This theme will analyze how statehood is negotiated in conflict-prone societies (i.e. in post-conflict settings). Post-conflict reconstruction and decentralisation are proposed as entry points for analysis. Challenging the negative connotations linked to expressions like “fragile” or “weak” states and economies, it assumes that specific political, social, and economic situations require specific forms of statehood in order to perform adequate functions and to help increase the resilience of societies.
Statehood in a Post-Conflict Setting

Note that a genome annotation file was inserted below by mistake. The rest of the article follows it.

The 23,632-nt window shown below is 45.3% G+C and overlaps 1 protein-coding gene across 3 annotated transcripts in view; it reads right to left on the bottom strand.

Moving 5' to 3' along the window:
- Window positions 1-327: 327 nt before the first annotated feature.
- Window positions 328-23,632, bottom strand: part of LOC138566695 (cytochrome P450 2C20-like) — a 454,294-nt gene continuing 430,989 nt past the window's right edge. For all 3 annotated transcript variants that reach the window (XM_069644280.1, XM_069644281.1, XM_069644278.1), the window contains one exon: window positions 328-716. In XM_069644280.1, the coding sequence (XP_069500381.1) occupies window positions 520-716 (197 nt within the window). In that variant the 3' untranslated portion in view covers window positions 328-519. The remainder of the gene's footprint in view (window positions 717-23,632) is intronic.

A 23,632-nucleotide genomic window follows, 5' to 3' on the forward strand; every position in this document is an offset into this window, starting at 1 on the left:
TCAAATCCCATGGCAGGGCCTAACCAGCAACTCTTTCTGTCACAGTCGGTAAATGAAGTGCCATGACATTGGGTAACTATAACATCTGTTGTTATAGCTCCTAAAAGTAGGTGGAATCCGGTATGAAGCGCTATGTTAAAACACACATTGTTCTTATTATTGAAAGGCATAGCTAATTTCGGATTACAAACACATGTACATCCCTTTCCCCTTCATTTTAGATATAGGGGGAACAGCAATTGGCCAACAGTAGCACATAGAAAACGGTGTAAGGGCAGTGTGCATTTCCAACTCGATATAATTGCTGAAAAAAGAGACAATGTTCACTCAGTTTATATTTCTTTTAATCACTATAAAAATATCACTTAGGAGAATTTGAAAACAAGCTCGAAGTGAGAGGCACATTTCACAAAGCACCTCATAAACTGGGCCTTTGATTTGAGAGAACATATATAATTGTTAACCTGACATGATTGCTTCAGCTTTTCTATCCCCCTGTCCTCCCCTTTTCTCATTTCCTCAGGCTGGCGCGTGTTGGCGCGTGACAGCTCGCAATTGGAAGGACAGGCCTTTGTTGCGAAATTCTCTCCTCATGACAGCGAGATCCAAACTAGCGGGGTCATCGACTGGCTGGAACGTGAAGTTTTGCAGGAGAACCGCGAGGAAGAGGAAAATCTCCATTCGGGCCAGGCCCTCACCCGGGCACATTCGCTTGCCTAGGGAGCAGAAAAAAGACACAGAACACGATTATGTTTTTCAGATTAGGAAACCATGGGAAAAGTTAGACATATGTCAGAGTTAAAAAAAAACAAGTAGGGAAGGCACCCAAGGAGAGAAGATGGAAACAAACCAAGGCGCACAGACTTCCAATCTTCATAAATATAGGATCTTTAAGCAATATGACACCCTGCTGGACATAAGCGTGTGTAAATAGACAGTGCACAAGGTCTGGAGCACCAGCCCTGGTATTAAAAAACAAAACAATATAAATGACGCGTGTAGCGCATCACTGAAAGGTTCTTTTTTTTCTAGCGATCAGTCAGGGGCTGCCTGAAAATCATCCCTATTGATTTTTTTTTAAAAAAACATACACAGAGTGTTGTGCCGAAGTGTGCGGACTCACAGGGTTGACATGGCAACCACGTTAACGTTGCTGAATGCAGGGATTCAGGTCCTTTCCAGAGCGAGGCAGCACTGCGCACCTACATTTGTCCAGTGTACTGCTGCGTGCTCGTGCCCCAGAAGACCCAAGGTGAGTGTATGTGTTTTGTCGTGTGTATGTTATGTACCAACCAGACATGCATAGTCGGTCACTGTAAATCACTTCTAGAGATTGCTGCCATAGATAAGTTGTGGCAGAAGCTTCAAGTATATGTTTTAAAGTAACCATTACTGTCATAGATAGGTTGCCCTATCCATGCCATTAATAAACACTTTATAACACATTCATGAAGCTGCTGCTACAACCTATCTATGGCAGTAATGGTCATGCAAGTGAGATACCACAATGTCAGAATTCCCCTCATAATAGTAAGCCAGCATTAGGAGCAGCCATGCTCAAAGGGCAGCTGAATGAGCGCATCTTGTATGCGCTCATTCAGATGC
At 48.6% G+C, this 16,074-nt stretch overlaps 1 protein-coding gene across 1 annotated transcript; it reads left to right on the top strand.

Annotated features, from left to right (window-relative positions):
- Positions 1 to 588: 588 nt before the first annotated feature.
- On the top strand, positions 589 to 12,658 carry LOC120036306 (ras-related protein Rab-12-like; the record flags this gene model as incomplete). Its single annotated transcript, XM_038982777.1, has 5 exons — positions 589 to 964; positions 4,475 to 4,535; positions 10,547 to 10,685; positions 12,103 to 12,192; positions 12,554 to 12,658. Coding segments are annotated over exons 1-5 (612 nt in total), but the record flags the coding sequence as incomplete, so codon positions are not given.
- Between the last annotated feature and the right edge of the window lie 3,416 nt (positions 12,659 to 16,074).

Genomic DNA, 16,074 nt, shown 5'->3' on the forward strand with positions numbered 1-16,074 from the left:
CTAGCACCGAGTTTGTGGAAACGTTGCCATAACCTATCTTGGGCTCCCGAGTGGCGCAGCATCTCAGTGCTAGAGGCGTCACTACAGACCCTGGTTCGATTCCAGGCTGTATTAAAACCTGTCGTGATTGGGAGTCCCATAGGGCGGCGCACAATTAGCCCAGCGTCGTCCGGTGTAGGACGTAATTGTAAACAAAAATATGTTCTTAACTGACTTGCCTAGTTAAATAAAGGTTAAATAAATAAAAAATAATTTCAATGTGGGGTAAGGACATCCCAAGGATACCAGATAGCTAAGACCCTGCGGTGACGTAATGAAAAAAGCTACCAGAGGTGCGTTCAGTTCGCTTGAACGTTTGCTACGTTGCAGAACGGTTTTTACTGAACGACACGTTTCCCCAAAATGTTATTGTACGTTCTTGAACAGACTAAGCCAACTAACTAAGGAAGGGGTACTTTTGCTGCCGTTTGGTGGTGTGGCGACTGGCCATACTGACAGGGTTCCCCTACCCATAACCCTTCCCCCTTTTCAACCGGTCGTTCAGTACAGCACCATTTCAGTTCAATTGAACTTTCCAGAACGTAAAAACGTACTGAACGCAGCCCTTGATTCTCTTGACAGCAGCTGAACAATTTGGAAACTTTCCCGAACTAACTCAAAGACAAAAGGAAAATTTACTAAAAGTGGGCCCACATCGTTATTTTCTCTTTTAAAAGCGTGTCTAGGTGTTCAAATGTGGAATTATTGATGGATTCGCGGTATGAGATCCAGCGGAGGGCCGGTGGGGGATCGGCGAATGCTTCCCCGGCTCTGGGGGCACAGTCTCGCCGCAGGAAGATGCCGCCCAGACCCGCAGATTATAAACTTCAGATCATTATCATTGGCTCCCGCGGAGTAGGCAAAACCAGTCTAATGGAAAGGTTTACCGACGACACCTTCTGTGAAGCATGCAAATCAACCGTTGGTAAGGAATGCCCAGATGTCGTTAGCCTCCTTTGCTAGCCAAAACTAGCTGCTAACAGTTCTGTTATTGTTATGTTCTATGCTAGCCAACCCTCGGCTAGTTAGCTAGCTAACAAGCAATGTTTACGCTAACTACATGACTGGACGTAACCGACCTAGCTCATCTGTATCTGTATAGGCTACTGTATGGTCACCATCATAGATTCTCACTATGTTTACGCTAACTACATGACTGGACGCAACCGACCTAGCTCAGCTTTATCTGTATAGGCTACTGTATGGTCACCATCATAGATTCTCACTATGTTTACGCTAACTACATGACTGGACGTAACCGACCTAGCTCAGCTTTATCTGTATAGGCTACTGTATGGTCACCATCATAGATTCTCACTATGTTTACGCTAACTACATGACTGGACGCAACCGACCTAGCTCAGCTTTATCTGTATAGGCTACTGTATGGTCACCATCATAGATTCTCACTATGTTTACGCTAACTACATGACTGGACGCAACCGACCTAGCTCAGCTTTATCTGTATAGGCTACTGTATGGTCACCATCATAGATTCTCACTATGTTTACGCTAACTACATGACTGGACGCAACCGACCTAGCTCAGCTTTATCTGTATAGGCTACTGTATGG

The research objective is to develop a critical view of how statehood is conceived and constructed by actor groups in a post-conflict setting. This will be done by analysing competing discourses and practices in relation to what constitutes legitimate authority. We posit that global practices and discourses concerned with “governance”, “democratisation”, and “participation” etc. transcend the local, and actors at the local level actively engage and transform these very notions on a daily basis. New types of statehood are thus observable that represent a high potential for syndrome mitigation. Rather than using a predefined and ethnocentric approach to state-building, we investigate multiple concepts of statehood from the perspective of the different actors involved.